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Showing posts from June 2, 2013

The age of skipping

Neither Jesus nor Socrates left us any footnotes. The oral form into which they destined their teachings does allow for references, but these references have a more choral than notorial nature – they echo, they caress, they allude. But if they never exactly cite page and author, if they do not exactly locate the quote, both teachers do indeed quote, and do indeed gloss. They tease the footnote, one could say. This is the way it is, mostly, with prophets and poets – although there are exceptions, such as Pope’s translations of Homer, Swift’s joyful notes to The Tale of the Tub, Eliot’s credentialing notes to the Waste Land, and finally the takeover of the text by the note in Pale Fire and the backtracking notes of David Foster Wallace’s Infinite Jest, notes that are less in the Swiftian mode, which mocks all metalevels, and more in the mode of a certain desperation concerning metalevels, a desperation that the footnote’s totalizing authority has been lost. Or, to put it another way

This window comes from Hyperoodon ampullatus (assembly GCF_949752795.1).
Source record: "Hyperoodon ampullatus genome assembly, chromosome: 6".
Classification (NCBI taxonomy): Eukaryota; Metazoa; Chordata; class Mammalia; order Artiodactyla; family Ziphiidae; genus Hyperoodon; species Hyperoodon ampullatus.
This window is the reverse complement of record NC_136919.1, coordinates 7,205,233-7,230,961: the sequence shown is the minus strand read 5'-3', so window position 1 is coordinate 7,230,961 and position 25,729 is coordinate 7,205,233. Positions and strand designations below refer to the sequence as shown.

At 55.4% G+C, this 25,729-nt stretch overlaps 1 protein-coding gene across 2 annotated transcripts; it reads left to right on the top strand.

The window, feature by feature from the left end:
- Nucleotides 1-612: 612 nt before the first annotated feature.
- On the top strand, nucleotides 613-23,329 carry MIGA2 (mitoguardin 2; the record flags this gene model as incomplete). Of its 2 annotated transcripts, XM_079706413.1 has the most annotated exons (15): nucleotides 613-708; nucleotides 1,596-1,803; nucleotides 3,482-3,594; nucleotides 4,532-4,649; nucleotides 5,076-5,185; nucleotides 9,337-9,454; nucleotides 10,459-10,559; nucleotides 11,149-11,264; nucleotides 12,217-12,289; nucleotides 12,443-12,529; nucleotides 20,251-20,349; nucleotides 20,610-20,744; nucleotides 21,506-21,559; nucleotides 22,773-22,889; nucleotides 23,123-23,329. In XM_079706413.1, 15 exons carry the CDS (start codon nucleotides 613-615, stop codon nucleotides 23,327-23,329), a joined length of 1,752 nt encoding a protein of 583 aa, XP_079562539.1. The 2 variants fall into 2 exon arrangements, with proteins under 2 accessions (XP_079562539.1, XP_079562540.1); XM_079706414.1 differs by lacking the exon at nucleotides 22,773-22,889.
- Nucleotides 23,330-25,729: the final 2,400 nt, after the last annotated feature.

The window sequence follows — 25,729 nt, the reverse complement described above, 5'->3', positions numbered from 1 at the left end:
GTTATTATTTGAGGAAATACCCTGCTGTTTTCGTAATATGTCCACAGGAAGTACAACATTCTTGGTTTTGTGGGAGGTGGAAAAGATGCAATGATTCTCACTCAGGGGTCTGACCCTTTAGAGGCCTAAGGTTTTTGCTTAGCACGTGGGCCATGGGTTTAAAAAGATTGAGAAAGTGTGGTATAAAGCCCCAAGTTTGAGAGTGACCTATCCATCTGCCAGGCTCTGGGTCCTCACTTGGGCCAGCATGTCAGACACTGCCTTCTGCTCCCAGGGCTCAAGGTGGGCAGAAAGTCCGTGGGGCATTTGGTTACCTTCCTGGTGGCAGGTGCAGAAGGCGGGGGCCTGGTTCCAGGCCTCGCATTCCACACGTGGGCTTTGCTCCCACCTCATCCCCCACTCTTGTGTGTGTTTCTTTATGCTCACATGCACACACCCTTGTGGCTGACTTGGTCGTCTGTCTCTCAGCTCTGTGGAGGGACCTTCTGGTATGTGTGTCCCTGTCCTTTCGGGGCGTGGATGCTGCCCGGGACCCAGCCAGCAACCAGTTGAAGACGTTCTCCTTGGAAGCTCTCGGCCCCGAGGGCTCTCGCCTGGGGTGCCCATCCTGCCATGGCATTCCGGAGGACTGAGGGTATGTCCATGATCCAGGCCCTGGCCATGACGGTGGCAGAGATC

Milton Friedman's wrong: the social responsibility of business is not just to make a profit

Milton Friedman wrote an article for the NYT Magazine in 1970 that was appropriately headlined: The social responsibility of business isto make a profit. While Friedman was not the first to make the argument, his reasoning certainly is the starting point for an idea that has lodged in the American soul like a tick in a coon’s ass. The reasoning is not, as it should be, legal, which is why, from the very beginning of his argument, Friedman goes off on the wrong track: “The discussions of the "social responsibili­ties of business" are notable for their analytical looseness and lack of rigor. What does it mean to say that "business" has responsibilities? Only people can have responsibilities. A corporation is an artificial person and in this sense may have artificial responsibilities, but "business" as a whole cannot be said to have responsibilities, even in this vague sense. The first step toward clarity in examining the doctrine of the social